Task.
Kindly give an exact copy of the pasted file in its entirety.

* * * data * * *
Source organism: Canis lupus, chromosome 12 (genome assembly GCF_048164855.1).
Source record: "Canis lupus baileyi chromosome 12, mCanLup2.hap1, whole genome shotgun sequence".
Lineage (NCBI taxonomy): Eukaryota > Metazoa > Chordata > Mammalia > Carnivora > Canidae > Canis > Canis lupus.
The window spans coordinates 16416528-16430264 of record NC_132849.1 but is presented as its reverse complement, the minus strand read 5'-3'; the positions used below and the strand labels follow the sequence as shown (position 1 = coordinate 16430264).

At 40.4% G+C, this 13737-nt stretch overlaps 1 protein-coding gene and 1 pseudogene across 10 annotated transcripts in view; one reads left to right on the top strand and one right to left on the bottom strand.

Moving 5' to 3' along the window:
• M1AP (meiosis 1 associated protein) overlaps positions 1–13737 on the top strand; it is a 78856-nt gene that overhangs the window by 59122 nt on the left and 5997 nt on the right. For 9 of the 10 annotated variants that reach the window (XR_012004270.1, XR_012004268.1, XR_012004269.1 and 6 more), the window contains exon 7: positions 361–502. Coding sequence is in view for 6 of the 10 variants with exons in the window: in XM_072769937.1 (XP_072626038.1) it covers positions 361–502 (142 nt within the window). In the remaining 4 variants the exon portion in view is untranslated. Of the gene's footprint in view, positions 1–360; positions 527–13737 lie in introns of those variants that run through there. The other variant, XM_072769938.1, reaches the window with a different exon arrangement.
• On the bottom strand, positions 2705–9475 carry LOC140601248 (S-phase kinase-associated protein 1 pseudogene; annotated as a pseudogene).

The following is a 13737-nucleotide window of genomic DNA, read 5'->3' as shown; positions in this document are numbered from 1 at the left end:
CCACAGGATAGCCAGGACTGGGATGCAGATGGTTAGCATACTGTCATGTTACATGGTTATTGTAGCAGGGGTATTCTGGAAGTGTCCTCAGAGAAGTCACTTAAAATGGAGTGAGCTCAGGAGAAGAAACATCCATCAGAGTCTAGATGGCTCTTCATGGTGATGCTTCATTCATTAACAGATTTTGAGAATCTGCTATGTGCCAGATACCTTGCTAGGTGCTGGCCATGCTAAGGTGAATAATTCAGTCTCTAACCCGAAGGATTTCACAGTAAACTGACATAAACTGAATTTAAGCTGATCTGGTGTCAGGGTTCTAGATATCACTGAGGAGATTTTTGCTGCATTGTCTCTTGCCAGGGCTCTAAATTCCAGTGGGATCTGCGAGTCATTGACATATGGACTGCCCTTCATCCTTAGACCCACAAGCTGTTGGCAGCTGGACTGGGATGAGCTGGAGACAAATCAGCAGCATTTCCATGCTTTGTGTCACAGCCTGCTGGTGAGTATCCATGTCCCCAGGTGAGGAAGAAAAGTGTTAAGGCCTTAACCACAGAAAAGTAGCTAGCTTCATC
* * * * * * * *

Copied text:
Source organism: Canis lupus, chromosome 12 (genome assembly GCF_048164855.1).
Source record: "Canis lupus baileyi chromosome 12, mCanLup2.hap1, whole genome shotgun sequence".
Lineage (NCBI taxonomy): Eukaryota > Metazoa > Chordata > Mammalia > Carnivora > Canidae > Canis > Canis lupus.
The window spans coordinates 16416528-16430264 of record NC_132849.1 but is presented as its reverse complement, the minus strand read 5'-3'; the positions used below and the strand labels follow the sequence as shown (position 1 = coordinate 16430264).

At 40.4% G+C, this 13737-nt stretch overlaps 1 protein-coding gene and 1 pseudogene across 10 annotated transcripts in view; one reads left to right on the top strand and one right to left on the bottom strand.

Moving 5' to 3' along the window:
• M1AP (meiosis 1 associated protein) overlaps positions 1–13737 on the top strand; it is a 78856-nt gene that overhangs the window by 59122 nt on the left and 5997 nt on the right. For 9 of the 10 annotated variants that reach the window (XR_012004270.1, XR_012004268.1, XR_012004269.1 and 6 more), the window contains exon 7: positions 361–502. Coding sequence is in view for 6 of the 10 variants with exons in the window: in XM_072769937.1 (XP_072626038.1) it covers positions 361–502 (142 nt within the window). In the remaining 4 variants the exon portion in view is untranslated. Of the gene's footprint in view, positions 1–360; positions 527–13737 lie in introns of those variants that run through there. The other variant, XM_072769938.1, reaches the window with a different exon arrangement.
• On the bottom strand, positions 2705–9475 carry LOC140601248 (S-phase kinase-associated protein 1 pseudogene; annotated as a pseudogene).

The following is a 13737-nucleotide window of genomic DNA, read 5'->3' as shown; positions in this document are numbered from 1 at the left end:
CCACAGGATAGCCAGGACTGGGATGCAGATGGTTAGCATACTGTCATGTTACATGGTTATTGTAGCAGGGGTATTCTGGAAGTGTCCTCAGAGAAGTCACTTAAAATGGAGTGAGCTCAGGAGAAGAAACATCCATCAGAGTCTAGATGGCTCTTCATGGTGATGCTTCATTCATTAACAGATTTTGAGAATCTGCTATGTGCCAGATACCTTGCTAGGTGCTGGCCATGCTAAGGTGAATAATTCAGTCTCTAACCCGAAGGATTTCACAGTAAACTGACATAAACTGAATTTAAGCTGATCTGGTGTCAGGGTTCTAGATATCACTGAGGAGATTTTTGCTGCATTGTCTCTTGCCAGGGCTCTAAATTCCAGTGGGATCTGCGAGTCATTGACATATGGACTGCCCTTCATCCTTAGACCCACAAGCTGTTGGCAGCTGGACTGGGATGAGCTGGAGACAAATCAGCAGCATTTCCATGCTTTGTGTCACAGCCTGCTGGTGAGTATCCATGTCCCCAGGTGAGGAAGAAAAGTGTTAAGGCCTTAACCACAGAAAAGTAGCTAGCTTCATC